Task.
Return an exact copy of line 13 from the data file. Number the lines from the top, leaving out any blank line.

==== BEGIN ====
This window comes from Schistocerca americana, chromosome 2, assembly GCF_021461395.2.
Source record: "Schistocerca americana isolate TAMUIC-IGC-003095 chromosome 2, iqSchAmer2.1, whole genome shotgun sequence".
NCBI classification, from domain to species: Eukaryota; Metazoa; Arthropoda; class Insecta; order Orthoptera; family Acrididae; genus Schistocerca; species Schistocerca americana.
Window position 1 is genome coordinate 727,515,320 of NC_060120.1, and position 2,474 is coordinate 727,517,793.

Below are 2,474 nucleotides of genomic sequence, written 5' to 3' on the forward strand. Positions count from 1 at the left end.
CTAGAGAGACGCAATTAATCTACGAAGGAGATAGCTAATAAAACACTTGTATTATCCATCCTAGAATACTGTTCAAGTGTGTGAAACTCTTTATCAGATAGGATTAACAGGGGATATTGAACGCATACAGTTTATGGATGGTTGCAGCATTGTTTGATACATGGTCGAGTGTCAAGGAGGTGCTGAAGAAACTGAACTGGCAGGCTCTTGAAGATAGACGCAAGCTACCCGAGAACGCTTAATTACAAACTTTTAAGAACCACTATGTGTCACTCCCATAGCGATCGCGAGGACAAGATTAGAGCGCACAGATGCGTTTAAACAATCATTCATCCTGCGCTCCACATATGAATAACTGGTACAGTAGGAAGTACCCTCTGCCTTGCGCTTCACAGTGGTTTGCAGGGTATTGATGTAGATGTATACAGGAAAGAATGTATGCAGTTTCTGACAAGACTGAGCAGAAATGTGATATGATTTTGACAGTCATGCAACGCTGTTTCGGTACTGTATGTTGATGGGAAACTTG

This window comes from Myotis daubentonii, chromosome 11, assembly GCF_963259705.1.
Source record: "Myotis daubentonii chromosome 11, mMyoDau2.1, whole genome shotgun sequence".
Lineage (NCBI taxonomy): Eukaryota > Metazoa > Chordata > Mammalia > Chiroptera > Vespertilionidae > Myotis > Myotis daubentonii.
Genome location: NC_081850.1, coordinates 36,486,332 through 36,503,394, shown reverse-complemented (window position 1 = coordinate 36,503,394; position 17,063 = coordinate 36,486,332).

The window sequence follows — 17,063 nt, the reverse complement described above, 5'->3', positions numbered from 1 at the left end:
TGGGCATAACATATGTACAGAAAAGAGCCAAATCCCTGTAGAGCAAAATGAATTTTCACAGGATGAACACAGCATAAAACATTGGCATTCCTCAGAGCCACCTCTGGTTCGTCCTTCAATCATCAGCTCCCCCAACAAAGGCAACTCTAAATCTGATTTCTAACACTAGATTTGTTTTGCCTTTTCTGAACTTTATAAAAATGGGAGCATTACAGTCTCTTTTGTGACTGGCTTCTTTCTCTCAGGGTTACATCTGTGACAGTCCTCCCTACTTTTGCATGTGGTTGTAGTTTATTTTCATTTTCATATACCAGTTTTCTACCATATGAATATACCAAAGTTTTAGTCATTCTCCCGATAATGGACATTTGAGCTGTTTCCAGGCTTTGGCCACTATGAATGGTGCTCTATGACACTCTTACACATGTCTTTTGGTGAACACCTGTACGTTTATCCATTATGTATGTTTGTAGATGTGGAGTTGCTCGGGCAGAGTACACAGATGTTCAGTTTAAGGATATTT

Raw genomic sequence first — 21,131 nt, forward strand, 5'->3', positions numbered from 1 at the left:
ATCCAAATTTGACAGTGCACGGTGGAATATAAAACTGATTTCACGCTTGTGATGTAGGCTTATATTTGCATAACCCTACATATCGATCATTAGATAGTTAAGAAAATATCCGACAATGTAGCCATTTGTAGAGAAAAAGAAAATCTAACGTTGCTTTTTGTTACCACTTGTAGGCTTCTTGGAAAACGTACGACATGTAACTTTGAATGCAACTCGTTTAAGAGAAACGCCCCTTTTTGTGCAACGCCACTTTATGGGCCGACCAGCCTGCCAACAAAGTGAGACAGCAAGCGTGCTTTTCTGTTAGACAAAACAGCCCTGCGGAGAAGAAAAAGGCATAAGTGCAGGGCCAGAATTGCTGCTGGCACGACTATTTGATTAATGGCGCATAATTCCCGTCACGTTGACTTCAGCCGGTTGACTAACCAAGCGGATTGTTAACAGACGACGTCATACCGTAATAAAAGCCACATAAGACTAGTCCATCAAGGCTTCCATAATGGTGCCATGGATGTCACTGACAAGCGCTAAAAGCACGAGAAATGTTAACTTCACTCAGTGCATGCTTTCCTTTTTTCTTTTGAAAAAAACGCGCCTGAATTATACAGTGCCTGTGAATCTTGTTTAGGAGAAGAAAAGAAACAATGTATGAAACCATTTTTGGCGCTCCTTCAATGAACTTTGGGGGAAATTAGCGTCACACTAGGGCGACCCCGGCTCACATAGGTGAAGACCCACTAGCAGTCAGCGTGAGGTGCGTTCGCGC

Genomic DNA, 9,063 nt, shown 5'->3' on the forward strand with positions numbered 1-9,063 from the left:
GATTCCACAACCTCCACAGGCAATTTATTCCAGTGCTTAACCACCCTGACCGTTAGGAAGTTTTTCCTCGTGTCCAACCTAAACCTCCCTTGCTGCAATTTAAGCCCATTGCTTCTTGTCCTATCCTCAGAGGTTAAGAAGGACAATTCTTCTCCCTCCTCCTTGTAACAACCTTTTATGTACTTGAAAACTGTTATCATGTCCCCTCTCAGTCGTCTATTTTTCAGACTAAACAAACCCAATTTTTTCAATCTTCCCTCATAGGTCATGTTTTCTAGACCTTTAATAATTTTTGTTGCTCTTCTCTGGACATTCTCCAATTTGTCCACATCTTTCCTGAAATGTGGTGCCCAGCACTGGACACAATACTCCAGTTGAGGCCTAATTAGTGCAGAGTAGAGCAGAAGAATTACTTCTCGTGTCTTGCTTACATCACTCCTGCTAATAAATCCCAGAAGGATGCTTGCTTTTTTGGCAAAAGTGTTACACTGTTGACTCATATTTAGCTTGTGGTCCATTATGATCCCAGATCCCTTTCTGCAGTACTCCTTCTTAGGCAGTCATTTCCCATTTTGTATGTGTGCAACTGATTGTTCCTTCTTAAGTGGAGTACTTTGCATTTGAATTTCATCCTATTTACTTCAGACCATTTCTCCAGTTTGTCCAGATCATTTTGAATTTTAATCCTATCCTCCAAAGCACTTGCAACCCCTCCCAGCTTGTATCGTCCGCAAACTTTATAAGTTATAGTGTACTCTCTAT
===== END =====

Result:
Raw genomic sequence first — 21,131 nt, forward strand, 5'->3', positions numbered from 1 at the left: